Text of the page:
Through the wider parts of the fissure the liquids slowly mix, and the cupric sulphide which forms there continues the electric currents, and so carries on the electro-deposition of copper in the fissure or along the walls of the vessel containing the metallic salt. If the wider part of the fissure is under a certain width the cupric sulphide forming may completely dissolve in the sulphide solution, and so keep the space open for the electric current.
The narrow fissure is no doubt necessary for these results, which, however, can certainly be produced by electric action without being in any way aided or supplemented by capillary force.
A wide fissure allows the diffusion of the liquids to such an extent that each atom of copper as it is reduced is immediately sulphurised, and so there is no metallic decomposition manifested. The narrower fissure allows of an electrical current being set up in one direction, thus favouring metallic depositions, and this solely by limiting the chemical action to a certain line or point. On the other hand, while wide fissures do not prevent the production of electrical currents, they hinder any ocular demonstration of their presence. The liquids mix in a confused, irregular manner, whereby innumerable currents are set up, which, having no determinate direction, either neutralise each other or form only minute metallic deposits, which almost simultaneously with their formation are sulphurised to the cupric sulphide, and thus become obliterated.
I shall now pass on to a criticism of those minor statements of Becquerel's communications upon this subject which also appear to me to be erroneous.
His suggestion that the walls of these capillary fissures conduct a current of electricity before copper is deposited thereon seems to be wrong for two reasons. First, there can be no electric current produced until copper sulphide has formed in the narrow part of the fissure; and this compound, being, as I have already shown, an excellent conductor, will certainly conduct the current. Second, as glass—the material Becquerel used for his cell—is a dielectric, and the solutions electrolytes, it is manifest that the current was conducted by the saline solutions filling the fissure itself, and not by means of its walls.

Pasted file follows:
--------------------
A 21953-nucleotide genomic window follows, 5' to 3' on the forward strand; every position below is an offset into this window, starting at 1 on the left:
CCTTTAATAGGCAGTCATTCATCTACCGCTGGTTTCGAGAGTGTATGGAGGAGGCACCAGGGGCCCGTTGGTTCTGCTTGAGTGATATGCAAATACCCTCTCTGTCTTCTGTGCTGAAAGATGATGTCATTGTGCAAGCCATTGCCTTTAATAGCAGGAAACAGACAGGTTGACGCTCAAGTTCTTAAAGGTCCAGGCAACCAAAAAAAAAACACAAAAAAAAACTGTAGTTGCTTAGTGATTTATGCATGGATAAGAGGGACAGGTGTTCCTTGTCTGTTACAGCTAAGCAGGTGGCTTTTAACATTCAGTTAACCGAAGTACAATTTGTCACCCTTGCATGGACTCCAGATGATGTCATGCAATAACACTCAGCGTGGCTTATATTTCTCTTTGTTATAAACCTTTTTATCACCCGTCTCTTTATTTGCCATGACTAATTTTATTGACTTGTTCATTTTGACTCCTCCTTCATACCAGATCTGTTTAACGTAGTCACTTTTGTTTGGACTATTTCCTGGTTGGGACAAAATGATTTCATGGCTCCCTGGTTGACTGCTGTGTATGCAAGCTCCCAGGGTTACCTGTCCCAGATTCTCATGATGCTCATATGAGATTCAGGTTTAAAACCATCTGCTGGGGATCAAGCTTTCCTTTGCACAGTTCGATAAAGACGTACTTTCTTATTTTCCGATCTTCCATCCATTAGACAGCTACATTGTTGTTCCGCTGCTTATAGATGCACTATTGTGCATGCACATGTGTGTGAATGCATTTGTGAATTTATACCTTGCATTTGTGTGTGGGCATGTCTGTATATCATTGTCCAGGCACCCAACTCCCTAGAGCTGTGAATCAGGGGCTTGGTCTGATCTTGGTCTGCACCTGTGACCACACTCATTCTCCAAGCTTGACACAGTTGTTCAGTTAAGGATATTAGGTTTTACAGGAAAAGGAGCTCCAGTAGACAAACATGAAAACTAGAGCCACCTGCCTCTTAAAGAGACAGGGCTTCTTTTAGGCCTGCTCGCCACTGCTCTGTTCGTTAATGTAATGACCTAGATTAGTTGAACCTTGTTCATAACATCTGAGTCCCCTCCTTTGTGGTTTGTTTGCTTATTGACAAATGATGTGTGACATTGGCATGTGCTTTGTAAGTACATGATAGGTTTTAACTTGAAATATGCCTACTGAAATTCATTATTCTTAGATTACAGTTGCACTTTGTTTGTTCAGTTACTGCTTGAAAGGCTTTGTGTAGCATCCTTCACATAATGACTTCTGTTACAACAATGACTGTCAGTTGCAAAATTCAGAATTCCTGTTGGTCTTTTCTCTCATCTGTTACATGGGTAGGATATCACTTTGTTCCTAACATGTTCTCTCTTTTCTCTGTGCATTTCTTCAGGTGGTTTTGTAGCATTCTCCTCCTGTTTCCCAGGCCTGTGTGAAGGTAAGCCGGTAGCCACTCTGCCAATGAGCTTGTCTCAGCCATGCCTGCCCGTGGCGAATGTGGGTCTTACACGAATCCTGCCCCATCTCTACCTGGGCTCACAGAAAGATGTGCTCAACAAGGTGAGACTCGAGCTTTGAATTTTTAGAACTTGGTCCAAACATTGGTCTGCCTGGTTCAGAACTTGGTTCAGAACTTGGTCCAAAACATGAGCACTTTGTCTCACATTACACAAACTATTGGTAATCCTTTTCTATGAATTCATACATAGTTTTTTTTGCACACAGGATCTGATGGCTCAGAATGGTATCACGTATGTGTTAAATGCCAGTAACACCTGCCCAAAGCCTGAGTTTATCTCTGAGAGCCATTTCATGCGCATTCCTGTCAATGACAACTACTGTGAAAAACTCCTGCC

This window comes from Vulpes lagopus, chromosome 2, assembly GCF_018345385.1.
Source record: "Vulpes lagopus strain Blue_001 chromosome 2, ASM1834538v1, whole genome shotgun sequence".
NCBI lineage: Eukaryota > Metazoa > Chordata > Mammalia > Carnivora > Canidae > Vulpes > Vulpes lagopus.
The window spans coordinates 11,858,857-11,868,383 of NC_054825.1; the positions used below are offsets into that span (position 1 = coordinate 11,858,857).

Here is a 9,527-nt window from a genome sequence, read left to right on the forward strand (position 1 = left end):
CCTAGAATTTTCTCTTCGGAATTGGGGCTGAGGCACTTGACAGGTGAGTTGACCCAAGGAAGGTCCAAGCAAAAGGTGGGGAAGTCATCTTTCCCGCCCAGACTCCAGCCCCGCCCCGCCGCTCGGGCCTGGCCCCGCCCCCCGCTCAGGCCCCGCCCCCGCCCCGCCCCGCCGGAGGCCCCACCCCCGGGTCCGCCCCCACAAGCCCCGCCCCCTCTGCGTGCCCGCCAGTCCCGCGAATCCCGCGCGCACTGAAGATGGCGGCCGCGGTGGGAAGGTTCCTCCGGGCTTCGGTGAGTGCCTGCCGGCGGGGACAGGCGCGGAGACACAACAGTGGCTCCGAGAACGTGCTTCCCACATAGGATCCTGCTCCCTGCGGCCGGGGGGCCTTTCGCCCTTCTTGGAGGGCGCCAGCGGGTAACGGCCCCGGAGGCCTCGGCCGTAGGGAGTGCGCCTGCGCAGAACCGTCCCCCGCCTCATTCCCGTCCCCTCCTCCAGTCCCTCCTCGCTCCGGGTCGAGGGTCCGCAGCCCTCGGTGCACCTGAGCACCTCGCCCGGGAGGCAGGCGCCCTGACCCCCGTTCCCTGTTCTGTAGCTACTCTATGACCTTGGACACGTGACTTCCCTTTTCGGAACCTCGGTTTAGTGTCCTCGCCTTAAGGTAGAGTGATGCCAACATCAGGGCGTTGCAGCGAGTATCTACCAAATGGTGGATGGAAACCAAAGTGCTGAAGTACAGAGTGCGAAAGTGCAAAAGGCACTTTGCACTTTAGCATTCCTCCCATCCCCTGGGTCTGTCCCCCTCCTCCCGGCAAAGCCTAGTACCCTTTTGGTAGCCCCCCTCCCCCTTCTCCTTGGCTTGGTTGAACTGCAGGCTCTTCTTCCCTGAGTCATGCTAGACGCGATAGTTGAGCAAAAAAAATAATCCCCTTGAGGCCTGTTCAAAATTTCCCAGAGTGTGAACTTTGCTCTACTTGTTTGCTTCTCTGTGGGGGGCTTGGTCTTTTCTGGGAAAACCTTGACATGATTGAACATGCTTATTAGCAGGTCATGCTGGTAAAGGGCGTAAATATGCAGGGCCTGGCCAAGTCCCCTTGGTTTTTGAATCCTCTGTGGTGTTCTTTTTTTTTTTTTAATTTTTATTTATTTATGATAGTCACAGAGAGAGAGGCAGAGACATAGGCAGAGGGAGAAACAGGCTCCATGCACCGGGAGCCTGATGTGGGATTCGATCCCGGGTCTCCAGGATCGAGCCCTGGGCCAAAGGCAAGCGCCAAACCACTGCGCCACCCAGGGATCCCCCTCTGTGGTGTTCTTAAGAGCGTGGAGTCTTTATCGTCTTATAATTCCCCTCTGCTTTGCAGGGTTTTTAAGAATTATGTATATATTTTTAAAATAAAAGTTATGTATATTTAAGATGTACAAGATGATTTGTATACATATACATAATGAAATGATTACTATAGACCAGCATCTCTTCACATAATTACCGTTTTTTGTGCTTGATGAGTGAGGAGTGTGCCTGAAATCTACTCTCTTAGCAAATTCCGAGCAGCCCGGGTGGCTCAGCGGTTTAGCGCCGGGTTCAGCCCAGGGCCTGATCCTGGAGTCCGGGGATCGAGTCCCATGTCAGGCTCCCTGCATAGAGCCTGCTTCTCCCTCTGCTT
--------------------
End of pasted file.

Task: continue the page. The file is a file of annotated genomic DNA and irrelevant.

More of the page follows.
His assumption that the copper which is deposited in his cell or any part of it is due to the decomposition of the cupric sulphide is very difficult of belief. It is well known that this sulphide is a very fixed compound, the affinities of its elements for each other being very strong. Neither potassium sulphide nor cupric sulphate separately have any reducing effect upon it, and it is very improbable that any product arising from their interaction would be able to effect what they separately could not do.
In his controversy with Loew regarding the deposition of copper in capillary spaces Becquerel is undoubtedly correct in affirming the existence of electric currents; also in assuming that these are used in the deposition of the copper. His error consists in the assumption that capillarity is necessary to supplement and complete the action.
In regard to Loew's own results with cupric-sulphate crystals placed in a solution of potassium sulphide, they show that even here electric force has had a large share in producing them—that his experiments, in fact, are merely a modification
of those of Becquerel. Thus, his crystals form a series of narrow fissures or spaces between them and the bottom of the vessel in which they are placed, also a further series with the crust of cupric sulphide which forms around them, and in these spaces metallic copper is deposited by the same cause as that operating in Becquerel's cell.
On repeating Loew's experiments I have always found that the copper is deposited in a solid film on the containing vessel, and in nuggets equally coherent, proving that a concentration of the metal takes place. Each separate deposit of copper undoubtedly performs the part of the negative pole of a galvanic battery, this polar condition being due to the fact that they are preserved from the attack of the sulphide by cupric sulphate and cupric sulphide, with which they are surrounded. Under these circumstances electric currents must be produced, and without these to concentrate and locate the deposits the copper could not be so compact and aggregated.
Chemical decomposition alone, with its constant concomitant electricity; is certainly competent to produce all the phenomena that Becquerel and Loew have discovered. There is therefore no need, in order to explain the deposition of copper in a fissured cell, to assume that either capillarity or osmose intensifies the current of electricity.
I will only add that I have all along strictly confined myself to a discussion of the theories of Becquerel and Loew as applied to explaining the deposition of metals and metallic compounds in narrow fissures or minute pores; but if my criticisms and theory are correct, the idea of electro-capillarity as a compound force present in vegetable and animal organisms will also have to be given up. Here, as in Becquerel's cell, the only use of the capillary space or fissure is to preserve for a time that which chemical or electrical forces have produced, and this simply by the mechanical limitation which it sets upon their operations in the organisms which I have named.